Kim Ward has had many accolades in her career as an artist, and her work is exquisite, yet she is “basically self taught and has never taken art lessons.”
“Like many artists, I had a very difficult childhood so art and reading were my escape methods,” she explained, “I was from a real poor family, so all I had was pencil and paper.” Once she graduated high school, she also graduated from pencil to paint. “I enjoy the tactile nature of oil paint,” Kim said with a Smile. “I like the luminosity of oil paint and the creamy texture. I like to push the paint around. It is almost like bending it or twisting it. I have to allow the piece to develop itself, and then I start to find tune things. It is a process,” she mused, “I have an idea in my mind. I might be influenced by a different artist, or technique. I am fascinated by shadows and reflections and texture. I am interested in the process of layering colors. It is almost a game; how did they mix those colors to get that effect?”
She isn’t limited to just oil paint. “I enjoy acrylic paint because it is so fast,” she said, “There are so many different mediums that you can work into the paint. Things to make it thick or thin, like sand and polymers. You can thin acrylic paint out so you can use it like watercolor. And by layering you create a lot of depth in a painting. That is how you create reflections, like a stainless steel bowl of water.” “Every day I to try and bend it to my will,” Kim said, “I am in a Zen state when I am creating art.” Some of her influences are Andrew Wythe and Vermeer and Monet, but she is also inspired by local artists. “It is like a little mind game—like tickling the brain to see what is behind their art. Every artist has validation, and there is something about their art that I find fascinating. All of our local artists have something that they can contribute, and that is why not everyone likes vanilla,” Kim said. One of her murals is on display at the Wichita Falls Municipal Airport. The mural is about the famous Jenny airplanes, and the pilots who flew them. It is historically accurate and it all happened in the Call Field Airport almost 100 years ago.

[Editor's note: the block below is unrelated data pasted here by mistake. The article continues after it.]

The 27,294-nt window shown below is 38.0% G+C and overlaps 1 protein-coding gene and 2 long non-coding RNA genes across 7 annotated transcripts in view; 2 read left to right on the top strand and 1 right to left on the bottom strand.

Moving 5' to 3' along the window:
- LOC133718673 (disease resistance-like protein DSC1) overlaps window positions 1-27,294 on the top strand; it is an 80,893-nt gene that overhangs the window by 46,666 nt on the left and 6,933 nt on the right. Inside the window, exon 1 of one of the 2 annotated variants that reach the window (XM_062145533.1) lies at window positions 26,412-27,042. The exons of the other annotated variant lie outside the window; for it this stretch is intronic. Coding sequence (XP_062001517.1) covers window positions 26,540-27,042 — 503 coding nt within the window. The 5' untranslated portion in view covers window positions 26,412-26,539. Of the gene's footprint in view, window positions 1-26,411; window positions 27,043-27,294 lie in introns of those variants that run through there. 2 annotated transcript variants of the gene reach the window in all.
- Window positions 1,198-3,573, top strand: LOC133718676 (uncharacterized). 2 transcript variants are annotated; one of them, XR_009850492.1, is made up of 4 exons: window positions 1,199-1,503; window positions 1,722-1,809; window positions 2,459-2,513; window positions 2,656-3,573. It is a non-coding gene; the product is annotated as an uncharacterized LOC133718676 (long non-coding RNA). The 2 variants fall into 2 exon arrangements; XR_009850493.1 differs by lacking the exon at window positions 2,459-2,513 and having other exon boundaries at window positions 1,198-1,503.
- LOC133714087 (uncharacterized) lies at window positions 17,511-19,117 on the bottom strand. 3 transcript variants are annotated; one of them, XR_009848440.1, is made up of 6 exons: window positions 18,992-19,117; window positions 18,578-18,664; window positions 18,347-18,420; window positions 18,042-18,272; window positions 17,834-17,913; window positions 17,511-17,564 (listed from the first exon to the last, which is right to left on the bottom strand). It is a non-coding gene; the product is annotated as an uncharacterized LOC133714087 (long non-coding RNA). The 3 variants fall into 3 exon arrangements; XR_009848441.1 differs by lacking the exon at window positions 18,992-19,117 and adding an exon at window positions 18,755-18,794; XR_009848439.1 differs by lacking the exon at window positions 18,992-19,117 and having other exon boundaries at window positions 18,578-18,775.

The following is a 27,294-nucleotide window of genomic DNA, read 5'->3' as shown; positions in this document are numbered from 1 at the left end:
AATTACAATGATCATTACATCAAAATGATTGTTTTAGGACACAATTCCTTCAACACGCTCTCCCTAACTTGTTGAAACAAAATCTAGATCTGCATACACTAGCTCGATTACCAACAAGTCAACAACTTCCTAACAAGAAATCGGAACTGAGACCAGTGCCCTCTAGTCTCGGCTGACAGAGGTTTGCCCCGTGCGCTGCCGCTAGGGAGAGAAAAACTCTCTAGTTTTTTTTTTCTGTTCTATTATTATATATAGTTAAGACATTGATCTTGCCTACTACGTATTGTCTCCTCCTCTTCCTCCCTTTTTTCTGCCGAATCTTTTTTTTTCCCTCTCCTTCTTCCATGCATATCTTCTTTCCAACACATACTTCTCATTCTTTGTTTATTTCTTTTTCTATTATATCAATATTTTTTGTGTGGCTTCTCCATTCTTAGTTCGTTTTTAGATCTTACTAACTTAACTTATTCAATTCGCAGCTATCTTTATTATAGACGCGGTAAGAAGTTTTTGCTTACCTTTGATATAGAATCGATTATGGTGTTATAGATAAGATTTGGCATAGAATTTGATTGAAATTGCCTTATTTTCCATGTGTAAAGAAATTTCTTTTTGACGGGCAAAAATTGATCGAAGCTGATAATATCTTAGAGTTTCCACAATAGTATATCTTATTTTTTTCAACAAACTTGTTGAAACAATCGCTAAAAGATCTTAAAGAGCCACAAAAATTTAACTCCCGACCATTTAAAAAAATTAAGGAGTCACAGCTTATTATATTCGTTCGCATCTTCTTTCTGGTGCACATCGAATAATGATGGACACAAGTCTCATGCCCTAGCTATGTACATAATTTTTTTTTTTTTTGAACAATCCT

“Everyone should join the Kemp Center for the Arts and the Wichita Falls Art Association. We need to reach out and pull in all the artists and be part of a community,” she stressed, “We are all up in our heads so much, and we need to talk to each other and bounce ideas off of each other.” Kim paints in the 7th Street Studio and her art can be viewed there and at the Wichita Falls Art Association. She participates in shows all over the region and her art is in many private collections.
-Cindy Kahler Thomas